John Denton's Knights Insider: Bruce Miller Almost Called it Quits in High School

Dec. 14, 2009

By John Denton

Click here to receive the Knights Insider via email

Looking back, Bruce Miller can laugh about it now and wonder what might have been had he not had such a caring parent. After all, there was a time when Conference USA's reigning Defensive Player of the Year wasn't such a beast on the football field and was, in fact, ``a skinny, last-string receiver.''

It was Miller's freshman year at Woodstock High School in tiny Canton, Ga., and he didn't love football nearly as much as he does now. Miller made up his mind after one particular practice that he had enough and that the next day he would just not show up and soon enough he would be done with football.

``I was this skinny kid and I was getting knocked around pretty good,'' Miller remembered. ``I made up my mind that I was going to quit, but my mom (Lisa Miller) came by the bus stop that day and picked me up and took me back to practice about 30 minutes late. She just told me that I was going to play and I was going to do my best. We still laugh about now. And me and my old coach, we laugh about it, too.''

Miller, now 253 pounds of energy and enthusiasm, laughed all the way to C-USA's most prestigious individual defensive honor last week. He won the award after finishing tied for fifth in the nation in sacks (12), while also registering 16 tackles for loss, seven quarterback hurries and 53 total stops.

Not bad for a player who was hardly recruited at all coming out of high school. UCF defensive coordinator Dave Huxtable, who had the Atlanta area as part of his recruiting zone, heard about Miller from another coach and he went to check out the skinny, red-headed kid. What he saw was a player who had a zest for competition regardless the sport and a high-energy motor that raced at all times.

``I got Bruce's films and looked at them,'' Huxtable said. ``He's playing tight end and running and catching balls. He's on the kickoff cover team and he's the first one down the field making plays. And then I go watch him play basketball and he's a 6-2 center battling down low on the boards. He was something to see.''

But Miller was still somewhat of a secret. He always had dreams of playing for the University of Georgia, but all that ever came from the Bulldogs was a late chance to walk-on to the team. The chance to play at UCF was an easy one to accept because it was his lone scholarship offer.

``What I'm saying is that I wasn't just under the radar,'' Miller said while chuckling. ``There was no radar.''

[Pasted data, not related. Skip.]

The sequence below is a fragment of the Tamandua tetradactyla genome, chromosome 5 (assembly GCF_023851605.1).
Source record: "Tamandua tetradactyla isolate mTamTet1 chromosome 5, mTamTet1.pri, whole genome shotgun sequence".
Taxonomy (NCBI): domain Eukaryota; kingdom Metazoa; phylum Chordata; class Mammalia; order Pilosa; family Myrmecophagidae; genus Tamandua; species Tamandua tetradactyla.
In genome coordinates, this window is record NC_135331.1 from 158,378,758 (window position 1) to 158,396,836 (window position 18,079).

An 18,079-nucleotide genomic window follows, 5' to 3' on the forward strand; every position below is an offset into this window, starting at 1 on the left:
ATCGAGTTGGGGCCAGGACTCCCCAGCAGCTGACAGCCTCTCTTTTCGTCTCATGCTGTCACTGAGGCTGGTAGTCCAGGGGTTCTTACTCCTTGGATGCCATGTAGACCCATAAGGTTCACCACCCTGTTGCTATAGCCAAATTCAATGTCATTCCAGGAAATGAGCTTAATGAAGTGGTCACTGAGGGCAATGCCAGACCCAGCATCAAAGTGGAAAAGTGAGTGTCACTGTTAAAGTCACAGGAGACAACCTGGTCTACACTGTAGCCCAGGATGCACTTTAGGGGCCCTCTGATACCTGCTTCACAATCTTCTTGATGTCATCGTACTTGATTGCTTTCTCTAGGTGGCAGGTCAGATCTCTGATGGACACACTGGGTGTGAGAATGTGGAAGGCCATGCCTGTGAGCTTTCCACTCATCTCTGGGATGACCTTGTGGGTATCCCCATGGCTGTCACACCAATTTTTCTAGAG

Miller is certainly on teams' radars now after serving as a one-man wrecking crew this season for UCF's dominant defense. The 8-4 Knights are headed to the St. Petersburg Bowl this Saturday to face Rutgers in large part because of a defense that smothered foes all season.

UCF ranked fourth in the country against the run, trailing only undefeated teams Texas, Alabama and TCU. And because they had Miller coming hard off the end, UCF finished tied for fifth in the country in sacks per game (3.08 and 37 total) and ranked 11th in tackles for loss (7.58 per game and 91 for the season).

Miller, a redshirt junior, came to UCF as a linebacker, but was shifted to defensive end after he went from 225 to 250 pounds during his freshman year on campus. The added weight helped him have more power against opposing linemen, while he was still able to keep his speed off the edge and his incredibly high motor.

Miller is quick to give much of his success to Huxtable and defensive line coach Jim Panagos. And he says that without standout defensive tackle Torrell Troup (a likely high draft pick in the NFL Draft) taking up double teams, he wouldn't have the freedom to go against single coverage around the end. And ever humble, he said that he was ``so surprised'' to win C-USA's Defensive Player of the Year even though he was the obvious choice after a dominant season.

But Huxtable said Miller has gotten to where he is now because of his unbreakable will and his ability to fight, fight and fight again on plays. He is never out of a play because he doesn't quit, Huxtable said.

That was never more evident than in the closing minutes of UCF's game at Bright House Networks Stadium on Nov. 1. UCF trailed 20-13 in the final two minutes and Marshall had the ball attempting to run out the clock. But Miller stripped the ball out of Darius Marshall's arms and UCF recovered the football. Seconds later, UCF scored the game-winning points and the play seemed to propel the Knights onto wins in their final six conference games.

``He's just a fighter,'' Huxtable marveled. ``We talk all the time about how every play is a series of efforts and not just one or two efforts. If you watch Bruce, it's five, six or seven efforts on every play and that's what separates him from most guys. He's just relentless in everything that he does.''

Miller, a junior, will need to be relentless against a Rutgers offensive line that is as big and powerful as any that UCF will face all season. Left tackle Anthony Davis, all 6-foot-6, 325 pounds of him, is a star likely destined for the NFL, and Miller knows the Knights have their work cut out for them.

``They're a great football team. Their big and strong on offense and we're excited to play them,'' he said. ``(Davis) is an outstanding football player. To be able to play against a player of that caliber will be a challenge.''


John Denton's Knights Insider appears on UCFathletics.com several times a week. E-mail John at jdenton@athletics.ucf.edu.